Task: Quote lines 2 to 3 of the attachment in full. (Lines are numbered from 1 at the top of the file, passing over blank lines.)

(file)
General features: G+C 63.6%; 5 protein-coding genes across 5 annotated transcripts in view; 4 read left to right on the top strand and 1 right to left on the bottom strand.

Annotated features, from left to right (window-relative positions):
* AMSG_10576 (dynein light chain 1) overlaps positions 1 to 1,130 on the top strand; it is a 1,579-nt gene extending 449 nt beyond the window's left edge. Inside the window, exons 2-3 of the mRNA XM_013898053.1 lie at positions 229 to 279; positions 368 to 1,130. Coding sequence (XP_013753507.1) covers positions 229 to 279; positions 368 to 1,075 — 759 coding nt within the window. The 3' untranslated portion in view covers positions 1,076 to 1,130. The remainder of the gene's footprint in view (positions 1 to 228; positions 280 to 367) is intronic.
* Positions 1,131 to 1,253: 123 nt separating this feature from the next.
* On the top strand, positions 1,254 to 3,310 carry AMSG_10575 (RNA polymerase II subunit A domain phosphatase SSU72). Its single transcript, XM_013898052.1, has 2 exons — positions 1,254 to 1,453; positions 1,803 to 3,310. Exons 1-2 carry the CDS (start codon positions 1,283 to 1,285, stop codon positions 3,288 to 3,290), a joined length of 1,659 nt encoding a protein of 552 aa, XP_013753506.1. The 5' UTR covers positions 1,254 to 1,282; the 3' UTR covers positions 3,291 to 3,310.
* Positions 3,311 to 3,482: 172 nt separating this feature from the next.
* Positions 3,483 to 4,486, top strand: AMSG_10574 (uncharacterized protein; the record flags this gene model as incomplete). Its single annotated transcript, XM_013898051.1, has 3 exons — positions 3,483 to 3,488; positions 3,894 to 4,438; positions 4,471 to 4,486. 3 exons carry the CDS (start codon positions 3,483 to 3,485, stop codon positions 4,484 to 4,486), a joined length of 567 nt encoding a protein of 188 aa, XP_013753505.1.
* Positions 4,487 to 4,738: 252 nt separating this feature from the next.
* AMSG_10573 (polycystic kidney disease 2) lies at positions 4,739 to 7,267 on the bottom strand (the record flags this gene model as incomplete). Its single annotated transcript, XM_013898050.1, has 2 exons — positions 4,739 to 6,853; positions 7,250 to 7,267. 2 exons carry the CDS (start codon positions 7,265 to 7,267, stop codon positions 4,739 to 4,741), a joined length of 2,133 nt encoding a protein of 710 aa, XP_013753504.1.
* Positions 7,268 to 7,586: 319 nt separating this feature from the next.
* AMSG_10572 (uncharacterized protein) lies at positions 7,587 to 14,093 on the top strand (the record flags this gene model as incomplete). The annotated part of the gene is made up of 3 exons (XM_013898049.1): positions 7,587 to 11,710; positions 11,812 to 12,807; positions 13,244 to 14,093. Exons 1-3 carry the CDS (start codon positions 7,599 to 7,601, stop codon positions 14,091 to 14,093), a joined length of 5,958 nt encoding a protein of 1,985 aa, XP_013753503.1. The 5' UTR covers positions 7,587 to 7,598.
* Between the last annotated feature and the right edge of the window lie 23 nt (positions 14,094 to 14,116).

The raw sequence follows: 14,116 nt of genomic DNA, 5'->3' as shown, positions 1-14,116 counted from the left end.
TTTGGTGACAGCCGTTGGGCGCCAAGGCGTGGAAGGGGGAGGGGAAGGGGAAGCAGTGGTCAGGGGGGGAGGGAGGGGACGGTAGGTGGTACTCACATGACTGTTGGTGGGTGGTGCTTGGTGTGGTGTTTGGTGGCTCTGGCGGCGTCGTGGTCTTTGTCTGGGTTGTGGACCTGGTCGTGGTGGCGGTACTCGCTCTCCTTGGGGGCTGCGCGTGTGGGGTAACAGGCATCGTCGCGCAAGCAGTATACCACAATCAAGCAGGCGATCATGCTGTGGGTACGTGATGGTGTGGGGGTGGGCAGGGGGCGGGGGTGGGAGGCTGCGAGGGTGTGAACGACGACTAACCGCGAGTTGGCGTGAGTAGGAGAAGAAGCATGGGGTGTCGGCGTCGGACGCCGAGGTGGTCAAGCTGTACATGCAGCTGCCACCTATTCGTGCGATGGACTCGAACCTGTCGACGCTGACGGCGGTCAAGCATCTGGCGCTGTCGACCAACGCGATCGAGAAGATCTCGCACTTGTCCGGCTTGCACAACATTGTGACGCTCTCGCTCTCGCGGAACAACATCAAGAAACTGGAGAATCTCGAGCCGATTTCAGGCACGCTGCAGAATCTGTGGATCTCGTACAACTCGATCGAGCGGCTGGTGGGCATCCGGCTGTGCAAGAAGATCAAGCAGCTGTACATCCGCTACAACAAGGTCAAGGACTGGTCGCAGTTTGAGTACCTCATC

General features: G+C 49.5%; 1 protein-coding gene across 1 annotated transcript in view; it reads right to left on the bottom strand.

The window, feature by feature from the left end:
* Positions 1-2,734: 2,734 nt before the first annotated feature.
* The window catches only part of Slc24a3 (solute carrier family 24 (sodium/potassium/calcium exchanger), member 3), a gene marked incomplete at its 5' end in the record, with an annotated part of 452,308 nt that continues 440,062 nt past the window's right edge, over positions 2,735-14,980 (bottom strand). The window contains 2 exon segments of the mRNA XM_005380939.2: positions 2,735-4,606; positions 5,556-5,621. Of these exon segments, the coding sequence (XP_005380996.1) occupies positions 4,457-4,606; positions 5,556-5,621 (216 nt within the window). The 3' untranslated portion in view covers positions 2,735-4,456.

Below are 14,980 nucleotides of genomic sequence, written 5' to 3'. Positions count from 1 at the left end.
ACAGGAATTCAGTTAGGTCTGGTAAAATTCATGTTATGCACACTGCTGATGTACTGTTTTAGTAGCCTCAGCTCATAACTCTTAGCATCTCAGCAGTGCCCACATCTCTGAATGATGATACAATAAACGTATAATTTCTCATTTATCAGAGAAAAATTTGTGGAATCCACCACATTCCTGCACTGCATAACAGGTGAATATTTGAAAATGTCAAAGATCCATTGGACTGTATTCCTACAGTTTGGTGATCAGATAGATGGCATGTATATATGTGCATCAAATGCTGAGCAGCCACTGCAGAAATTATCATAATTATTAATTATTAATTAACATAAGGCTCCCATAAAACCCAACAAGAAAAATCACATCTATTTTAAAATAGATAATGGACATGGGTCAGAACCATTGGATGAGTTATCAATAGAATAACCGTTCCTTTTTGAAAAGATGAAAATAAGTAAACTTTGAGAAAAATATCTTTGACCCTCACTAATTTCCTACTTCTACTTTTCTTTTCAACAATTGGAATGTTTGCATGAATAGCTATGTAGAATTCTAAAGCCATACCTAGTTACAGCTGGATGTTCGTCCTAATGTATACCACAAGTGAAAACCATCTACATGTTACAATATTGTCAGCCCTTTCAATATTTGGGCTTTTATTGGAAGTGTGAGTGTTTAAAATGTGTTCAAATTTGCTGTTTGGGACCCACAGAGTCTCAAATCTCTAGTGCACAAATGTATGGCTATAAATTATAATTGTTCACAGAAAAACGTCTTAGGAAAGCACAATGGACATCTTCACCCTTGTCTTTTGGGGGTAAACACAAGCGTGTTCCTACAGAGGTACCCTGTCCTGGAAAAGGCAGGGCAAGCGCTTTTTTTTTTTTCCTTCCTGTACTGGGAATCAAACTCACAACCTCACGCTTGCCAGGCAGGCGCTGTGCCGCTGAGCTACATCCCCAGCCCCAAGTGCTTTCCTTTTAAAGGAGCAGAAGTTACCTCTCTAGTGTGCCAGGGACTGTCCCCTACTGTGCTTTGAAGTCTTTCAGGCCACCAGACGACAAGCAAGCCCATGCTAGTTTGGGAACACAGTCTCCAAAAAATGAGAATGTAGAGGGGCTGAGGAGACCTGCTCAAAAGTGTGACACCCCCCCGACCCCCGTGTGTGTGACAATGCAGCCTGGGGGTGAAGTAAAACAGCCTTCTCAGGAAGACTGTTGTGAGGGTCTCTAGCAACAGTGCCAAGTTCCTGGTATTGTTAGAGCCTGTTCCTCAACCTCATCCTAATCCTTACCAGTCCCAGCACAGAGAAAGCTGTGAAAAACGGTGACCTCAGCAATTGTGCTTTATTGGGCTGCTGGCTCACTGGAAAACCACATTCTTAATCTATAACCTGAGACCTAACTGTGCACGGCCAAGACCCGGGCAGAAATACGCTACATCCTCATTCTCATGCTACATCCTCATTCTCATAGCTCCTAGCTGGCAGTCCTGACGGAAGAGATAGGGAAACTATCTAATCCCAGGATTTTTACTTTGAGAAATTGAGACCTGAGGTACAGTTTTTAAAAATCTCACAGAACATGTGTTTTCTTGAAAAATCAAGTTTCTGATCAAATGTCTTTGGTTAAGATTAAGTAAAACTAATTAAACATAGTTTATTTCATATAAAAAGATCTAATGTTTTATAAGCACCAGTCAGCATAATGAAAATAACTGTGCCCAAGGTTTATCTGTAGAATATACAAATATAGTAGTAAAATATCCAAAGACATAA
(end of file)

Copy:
Annotated features, from left to right (window-relative positions):
* AMSG_10576 (dynein light chain 1) overlaps positions 1 to 1,130 on the top strand; it is a 1,579-nt gene extending 449 nt beyond the window's left edge. Inside the window, exons 2-3 of the mRNA XM_013898053.1 lie at positions 229 to 279; positions 368 to 1,130. Coding sequence (XP_013753507.1) covers positions 229 to 279; positions 368 to 1,075 — 759 coding nt within the window. The 3' untranslated portion in view covers positions 1,076 to 1,130. The remainder of the gene's footprint in view (positions 1 to 228; positions 280 to 367) is intronic.